University of Akron President Scott Scarborough resembled a preacher more than a public college leader Monday.
Speaking at the 22nd annual Greater Akron Speaks Out for Values Breakfast, he quoted the Bible and Pope Francis and even Teddy Roosevelt as he talked about the importance of failing in life and how failure can help you achieve your full potential.
“What matters most is what we learn from our failures and how those lessons make us better,” Scarborough said in his slight Texas drawl. “I believe moments of failure are when we are most receptive to actually hearing what God has been trying to say.”
The event, held at the John S. Knight Center in downtown Akron and put on by Heart to Heart Communications, attracted about 650 business, government and community leaders.
Scarborough’s speech was titled, Crushed to Wisdom: Finding Promise in Our Failures.
Often, people struggle with failure and are embarrassed by their own and judge others by theirs, he said.
“Rather than view failure as an inevitable reality and the opportunity for personal growth, we demonize it as the just desserts of bad people or bad decisions,” said Scarborough, who took over as UA’s 16th president last year.
He cited failures in his personal and professional life. He spoke briefly about how devastated he was when his first marriage fell apart.
He also talked about being in charge at the University of Toledo Medical Center when a nurse accidentally threw away a kidney that had been set aside for donation. The mistake brought a swell of negative publicity on the hospital.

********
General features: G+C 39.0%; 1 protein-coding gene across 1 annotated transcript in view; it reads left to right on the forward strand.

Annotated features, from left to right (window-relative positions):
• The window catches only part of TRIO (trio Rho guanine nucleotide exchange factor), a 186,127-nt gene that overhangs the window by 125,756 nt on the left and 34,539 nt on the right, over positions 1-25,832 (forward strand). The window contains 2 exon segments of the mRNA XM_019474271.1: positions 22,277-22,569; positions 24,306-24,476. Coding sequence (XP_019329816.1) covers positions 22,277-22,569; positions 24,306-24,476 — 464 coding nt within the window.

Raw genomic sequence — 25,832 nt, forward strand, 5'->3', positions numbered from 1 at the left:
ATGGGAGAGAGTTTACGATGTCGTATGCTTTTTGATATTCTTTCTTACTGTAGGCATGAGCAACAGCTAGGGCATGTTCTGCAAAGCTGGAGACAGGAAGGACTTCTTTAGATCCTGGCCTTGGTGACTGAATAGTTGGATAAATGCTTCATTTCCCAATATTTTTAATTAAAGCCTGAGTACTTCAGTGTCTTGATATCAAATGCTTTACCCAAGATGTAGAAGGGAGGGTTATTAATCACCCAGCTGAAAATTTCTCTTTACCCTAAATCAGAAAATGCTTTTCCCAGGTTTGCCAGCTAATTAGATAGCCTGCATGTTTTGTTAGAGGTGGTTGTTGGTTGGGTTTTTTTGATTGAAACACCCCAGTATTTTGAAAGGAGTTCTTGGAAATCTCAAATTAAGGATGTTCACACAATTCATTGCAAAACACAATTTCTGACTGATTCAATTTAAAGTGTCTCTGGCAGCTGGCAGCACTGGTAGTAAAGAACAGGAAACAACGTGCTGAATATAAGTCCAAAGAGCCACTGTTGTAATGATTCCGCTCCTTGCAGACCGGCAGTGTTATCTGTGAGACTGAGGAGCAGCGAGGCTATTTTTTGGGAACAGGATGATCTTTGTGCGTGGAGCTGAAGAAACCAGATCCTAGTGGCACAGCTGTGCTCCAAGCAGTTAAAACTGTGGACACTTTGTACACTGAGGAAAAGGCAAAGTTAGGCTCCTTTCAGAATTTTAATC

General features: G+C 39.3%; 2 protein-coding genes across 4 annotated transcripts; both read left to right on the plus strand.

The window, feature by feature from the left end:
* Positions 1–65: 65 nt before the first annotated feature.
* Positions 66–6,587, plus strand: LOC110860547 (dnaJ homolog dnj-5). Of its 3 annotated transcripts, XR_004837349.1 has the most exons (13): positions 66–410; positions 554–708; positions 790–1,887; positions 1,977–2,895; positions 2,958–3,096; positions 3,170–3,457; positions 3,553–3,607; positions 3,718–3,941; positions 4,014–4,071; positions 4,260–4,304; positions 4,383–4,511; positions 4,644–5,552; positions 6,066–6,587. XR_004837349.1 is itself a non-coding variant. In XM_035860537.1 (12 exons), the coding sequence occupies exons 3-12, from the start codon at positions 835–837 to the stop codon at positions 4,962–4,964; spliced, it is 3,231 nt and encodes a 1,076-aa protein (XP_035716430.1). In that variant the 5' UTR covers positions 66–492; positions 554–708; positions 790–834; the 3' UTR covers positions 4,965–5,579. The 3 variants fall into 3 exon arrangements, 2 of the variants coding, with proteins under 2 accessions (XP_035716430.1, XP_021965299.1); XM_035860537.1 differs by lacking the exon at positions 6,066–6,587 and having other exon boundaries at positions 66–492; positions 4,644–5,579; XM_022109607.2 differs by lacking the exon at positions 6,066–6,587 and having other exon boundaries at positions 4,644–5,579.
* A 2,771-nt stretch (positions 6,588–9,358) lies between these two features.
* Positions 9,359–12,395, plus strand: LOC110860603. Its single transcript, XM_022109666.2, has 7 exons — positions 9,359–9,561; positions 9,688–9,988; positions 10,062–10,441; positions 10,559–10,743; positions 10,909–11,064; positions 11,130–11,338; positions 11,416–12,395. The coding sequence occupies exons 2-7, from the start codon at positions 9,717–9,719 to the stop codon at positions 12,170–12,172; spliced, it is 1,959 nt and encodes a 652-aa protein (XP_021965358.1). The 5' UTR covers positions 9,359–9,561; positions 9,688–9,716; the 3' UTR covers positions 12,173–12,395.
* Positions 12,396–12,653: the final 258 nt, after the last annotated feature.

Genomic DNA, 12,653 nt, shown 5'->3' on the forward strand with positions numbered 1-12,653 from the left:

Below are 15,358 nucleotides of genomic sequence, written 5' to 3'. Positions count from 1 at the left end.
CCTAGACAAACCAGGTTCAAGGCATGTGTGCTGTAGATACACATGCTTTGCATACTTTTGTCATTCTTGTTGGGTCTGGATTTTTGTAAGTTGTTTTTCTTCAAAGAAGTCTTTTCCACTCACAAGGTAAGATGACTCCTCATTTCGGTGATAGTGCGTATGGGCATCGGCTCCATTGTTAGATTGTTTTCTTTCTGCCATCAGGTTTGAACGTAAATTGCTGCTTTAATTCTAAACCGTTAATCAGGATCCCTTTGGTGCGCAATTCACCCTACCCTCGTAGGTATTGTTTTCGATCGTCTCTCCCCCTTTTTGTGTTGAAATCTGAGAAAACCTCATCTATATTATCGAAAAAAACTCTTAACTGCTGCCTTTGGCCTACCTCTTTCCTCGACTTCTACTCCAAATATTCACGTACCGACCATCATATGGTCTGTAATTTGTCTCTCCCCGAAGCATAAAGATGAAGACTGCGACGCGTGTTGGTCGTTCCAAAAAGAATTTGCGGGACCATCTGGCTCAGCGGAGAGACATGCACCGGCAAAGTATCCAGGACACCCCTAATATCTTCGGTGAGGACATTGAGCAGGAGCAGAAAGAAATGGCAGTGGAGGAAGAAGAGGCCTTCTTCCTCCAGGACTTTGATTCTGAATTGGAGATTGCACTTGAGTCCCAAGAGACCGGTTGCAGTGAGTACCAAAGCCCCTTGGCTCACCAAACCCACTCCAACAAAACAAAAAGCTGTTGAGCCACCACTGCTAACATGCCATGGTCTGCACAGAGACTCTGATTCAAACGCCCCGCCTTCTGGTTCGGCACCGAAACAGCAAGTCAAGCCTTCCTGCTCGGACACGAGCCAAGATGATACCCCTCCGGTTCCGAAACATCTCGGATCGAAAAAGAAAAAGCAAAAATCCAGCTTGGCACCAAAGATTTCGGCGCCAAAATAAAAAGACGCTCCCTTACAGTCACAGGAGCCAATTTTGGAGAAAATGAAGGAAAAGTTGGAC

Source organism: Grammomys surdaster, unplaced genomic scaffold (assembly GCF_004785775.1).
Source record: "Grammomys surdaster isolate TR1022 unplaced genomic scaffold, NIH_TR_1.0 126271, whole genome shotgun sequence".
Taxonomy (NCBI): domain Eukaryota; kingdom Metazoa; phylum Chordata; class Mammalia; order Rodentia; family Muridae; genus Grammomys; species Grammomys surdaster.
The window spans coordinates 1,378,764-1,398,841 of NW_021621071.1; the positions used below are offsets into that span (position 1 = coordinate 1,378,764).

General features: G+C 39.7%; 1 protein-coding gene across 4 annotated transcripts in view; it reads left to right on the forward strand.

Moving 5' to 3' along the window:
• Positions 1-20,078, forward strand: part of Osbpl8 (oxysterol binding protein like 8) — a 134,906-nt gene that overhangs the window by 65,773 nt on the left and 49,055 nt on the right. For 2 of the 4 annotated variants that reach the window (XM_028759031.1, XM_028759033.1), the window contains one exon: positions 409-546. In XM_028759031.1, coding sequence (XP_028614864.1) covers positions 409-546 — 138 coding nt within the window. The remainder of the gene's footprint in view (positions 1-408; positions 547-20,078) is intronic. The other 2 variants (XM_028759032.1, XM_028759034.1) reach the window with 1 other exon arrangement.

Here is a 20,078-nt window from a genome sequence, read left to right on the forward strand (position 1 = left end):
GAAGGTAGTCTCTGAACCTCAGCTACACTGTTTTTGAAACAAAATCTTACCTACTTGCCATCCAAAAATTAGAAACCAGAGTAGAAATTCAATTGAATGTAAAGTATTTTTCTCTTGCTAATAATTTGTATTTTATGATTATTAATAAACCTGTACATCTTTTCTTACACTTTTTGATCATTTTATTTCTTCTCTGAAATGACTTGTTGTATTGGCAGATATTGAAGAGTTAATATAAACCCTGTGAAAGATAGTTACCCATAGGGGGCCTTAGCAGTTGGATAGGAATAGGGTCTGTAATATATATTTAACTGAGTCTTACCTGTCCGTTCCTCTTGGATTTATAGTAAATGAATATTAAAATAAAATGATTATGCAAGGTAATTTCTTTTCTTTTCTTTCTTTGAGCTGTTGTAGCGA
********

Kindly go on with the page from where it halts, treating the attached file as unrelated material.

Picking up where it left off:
Too many people are quick to pile on and criticize in times of failure when they should be supportive, added Scarborough, who grew up in the Baptist faith.
He cited the famous biblical story of an adulterous woman being brought to Jesus. The accusers wanted her stoned to death, but Jesus remarked that anyone without sin should cast the first stone.
Scarborough, who revealed during the talk that he’s a fan of the television show American Idol, also mentioned how the pope, when asked to describe himself, replied: “I am a sinner.”
The Rev. Norman Douglas, executive director and co-founder of Heart to Heart, found humor in Scarborough’s reference to the pope.
“It’s a new day when a born Baptist quotes the Catholic pope. Hallelujah,” he said to laughter.
UA student Jack Jennemann, 22, a senior accounting major who performed at the event with the university’s Concert Choir, was impressed with Scarborough’s talk.
“I thought it was a very clear message,” he said. “I’m personally not really religious, but I enjoyed the stories. Failure is in all of our lives and it speaks to everybody.”
Rick Armon can be reached at 330-996-3569 or firstname.lastname@example.org.